For Better or Worse, Greg Jackson's Advice Led Rashad Evans Down Current Path

Esther Lin, MMA Fighting

ATLANTA -- A trainer can't blame a fighter for following his advice, even if it works against him.

Greg Jackson tells his fighters to adapt, to not rely on even their most reliable weapon. What happens when that backfires? At one time, Jackson was Rashad Evans' most reliable weapon, the guy whispering in his ear. The guy spotting the holes in his opponents' attacks. But no more. Now he's on the opposite side, the enemy.

Indulge me in a theory for a moment, one in which I play armchair sports psychologist. It goes like this: Evans wanted out, needed out of Team Greg Jackson, even if it was a subconscious thought in the deep recesses of his brain. It's not like he set out to lure Jon Jones into his camp and create a rivalry so he could escape. But on the other hand, when the tension became a flicker, he didn't try to blow it out. He doused more gasoline on it and set it ablaze.

In my opinion, Evans was willing to sacrifice that relationship for his own self-improvement, a trade both cold and fair. In other words, he adapted.

Why? The everyday grind of being a fighter is taxing. Everyone knows about the aches and pains. But that's just the start of it. Staying mentally sharp is even more difficult. One camp melds into the next. The drills get repetitive. The faces in front of you begin to represent safety and comfort rather than challenge. Before you know it, the drive you had has seeped away a little at a time, replaced by the routine.

That is not a championship formula. So what do you do when something is stale? You throw it out. You trash it, even if it was something once worth having.

This is a theory, and not one Evans addressed, but if you listen to him, if you hear his words, the clues are there. For example, when he was asked about what is different about him from the time he trained with Jones, this was his answer.

"It's really hard to say but for the most part I enjoy the fight a little bit more than I did before. Under Jackson, I felt like that part of me slipped away from enjoying the process of the whole fight and everything that has to do with it. Being in this new camp with my new training partners, learning new things helped me get the flame underneath me again."

Fighting the staleness of monotony is an ongoing challenge for veteran athletes. That's why coaches get fired so frequently in major team sports.

When you're young and everything is a new experience, that's not a problem. That's why Jones can sit in front of the media with a smile and say that he's enjoying every part of this process. He's 24 years old and he's only been fighting in the UFC for a little over three years. He's only been with Team Jackson for a little over two. He's only been champion a little over one. Everything is still new and exciting for him. The world is still his. It might not always be that way.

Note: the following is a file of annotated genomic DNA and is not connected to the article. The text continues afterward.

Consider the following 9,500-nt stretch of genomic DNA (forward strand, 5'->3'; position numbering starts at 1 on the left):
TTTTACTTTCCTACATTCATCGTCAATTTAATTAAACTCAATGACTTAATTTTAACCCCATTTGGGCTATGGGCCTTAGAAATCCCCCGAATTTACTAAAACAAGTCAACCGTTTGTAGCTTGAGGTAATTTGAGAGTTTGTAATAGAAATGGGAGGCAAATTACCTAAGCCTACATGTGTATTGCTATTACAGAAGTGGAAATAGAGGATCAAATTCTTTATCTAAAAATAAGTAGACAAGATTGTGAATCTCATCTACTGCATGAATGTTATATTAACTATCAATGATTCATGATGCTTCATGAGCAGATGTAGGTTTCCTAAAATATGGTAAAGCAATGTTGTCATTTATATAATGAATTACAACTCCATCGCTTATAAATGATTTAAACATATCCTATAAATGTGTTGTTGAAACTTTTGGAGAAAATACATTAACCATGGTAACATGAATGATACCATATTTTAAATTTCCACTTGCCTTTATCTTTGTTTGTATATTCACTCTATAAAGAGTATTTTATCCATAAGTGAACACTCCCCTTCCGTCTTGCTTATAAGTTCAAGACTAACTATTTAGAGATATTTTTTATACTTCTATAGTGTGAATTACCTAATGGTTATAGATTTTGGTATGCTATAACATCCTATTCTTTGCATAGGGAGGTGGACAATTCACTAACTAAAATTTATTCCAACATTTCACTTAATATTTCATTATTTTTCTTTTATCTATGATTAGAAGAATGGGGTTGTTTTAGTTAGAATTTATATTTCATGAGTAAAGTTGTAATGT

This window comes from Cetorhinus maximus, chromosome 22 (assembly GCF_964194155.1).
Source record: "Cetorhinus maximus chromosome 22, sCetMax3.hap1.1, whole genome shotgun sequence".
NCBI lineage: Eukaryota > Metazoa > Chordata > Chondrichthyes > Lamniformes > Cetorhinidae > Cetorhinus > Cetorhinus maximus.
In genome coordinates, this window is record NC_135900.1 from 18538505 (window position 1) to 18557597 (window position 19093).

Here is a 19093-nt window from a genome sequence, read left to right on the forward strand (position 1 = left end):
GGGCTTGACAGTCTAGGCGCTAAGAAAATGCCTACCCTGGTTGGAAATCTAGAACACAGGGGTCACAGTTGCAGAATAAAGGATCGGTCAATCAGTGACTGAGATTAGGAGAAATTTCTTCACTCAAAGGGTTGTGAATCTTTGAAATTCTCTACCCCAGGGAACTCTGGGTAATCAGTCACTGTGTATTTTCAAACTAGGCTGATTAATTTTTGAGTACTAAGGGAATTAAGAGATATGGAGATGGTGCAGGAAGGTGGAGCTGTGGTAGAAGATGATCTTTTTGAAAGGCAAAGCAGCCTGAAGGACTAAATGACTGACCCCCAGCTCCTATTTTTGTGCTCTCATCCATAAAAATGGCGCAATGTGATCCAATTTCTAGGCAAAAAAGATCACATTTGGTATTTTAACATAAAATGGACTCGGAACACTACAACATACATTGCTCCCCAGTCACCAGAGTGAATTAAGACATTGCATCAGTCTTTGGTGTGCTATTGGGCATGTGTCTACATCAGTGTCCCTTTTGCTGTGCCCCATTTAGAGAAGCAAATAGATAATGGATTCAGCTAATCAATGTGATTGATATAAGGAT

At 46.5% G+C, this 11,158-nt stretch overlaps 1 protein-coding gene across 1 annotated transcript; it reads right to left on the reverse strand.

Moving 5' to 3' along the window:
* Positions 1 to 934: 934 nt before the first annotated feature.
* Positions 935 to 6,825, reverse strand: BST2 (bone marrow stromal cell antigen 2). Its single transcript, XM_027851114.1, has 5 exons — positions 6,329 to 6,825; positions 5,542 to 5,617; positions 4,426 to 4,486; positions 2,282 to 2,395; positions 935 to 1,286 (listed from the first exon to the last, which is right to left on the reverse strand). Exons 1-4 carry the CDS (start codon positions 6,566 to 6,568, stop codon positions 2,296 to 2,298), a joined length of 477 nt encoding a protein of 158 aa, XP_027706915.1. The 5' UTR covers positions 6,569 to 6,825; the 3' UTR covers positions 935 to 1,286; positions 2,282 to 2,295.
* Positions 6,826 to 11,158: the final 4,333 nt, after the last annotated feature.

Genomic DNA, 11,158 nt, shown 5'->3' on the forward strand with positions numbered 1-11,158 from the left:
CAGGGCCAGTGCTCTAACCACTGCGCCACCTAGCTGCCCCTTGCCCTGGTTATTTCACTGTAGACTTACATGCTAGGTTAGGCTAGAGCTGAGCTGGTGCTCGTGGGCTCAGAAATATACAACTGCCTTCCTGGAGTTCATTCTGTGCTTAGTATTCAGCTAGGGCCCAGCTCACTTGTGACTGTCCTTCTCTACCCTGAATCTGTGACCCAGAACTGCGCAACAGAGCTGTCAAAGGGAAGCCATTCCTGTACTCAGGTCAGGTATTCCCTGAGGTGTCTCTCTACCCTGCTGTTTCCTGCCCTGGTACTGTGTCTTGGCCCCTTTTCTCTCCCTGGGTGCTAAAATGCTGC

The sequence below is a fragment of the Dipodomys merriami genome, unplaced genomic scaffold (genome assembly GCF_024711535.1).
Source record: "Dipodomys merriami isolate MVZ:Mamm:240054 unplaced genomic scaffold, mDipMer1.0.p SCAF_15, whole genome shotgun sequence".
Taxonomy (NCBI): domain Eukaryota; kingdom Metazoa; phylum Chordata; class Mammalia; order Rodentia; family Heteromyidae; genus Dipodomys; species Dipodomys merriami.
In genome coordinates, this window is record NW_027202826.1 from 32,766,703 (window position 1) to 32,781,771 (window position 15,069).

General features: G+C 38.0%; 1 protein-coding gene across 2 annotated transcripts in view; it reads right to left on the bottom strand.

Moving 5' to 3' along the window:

Ask Evans, who said that from the beginning, he's been a "paranoid thinker," with the feeling that everybody's always against him. He gave a deep look into his pysche while equating this Jones fight to his UFC 88 bout against Chuck Liddell, a fight that launched him into stardom and a title shot.

"There’s a lot of similarities to that," he said. "I went to that fight and doing interviews, people were interviewing me like, 'What have you done to even get a chance to fight Chuck? How can you even step into the cage with him?' That's the kind of questions I was getting. I was very invisible at the time. But it was something that I took with me. I said, 'You know what? I'm just going to go in there and just do me.' And it's the same way I feel right now. I'm going to go in there and do me. Nobody sees me winning this fight. Nobody sees me winning this fight, so I'm going to go in there and do me and see what happens."

See, that chip on his shoulder is something nearly every champions has. They all have something to prove. Even when they don't, they create a scenario that exists only to them, because they need to have that focused intensity that only comes with wanting to succeed when everybody says you can't.

Someday very soon -- probably on Saturday night at UFC 145 -- Evans and Jones will shake hands and admit they have more in common with each than they have let on for all these months. And probably not long after that, Evans will make peace with Jackson. He served his purpose when he trained Evans, and he served his purpose when he didn't. If each time resulted in bringing the best out of Evans, he did his job, even if it resulted in hurt feelings.

If Evans wins, he won't look back on this time with any regret. The lifespan of a pro athlete isn't much past the blink of an eye. In that time, difficult decisions must be made for the advancement of careers, ones that fray old friendships, ones that create conflict where there is none. Evans may not have intentionally set out to nuke his relationship with his old team, but deep down, he probably did what he felt necessary. He chose an uncharted course over familiarity. He chose movement over standing still. He followed the advice of his old coach, even if it meant going against him.

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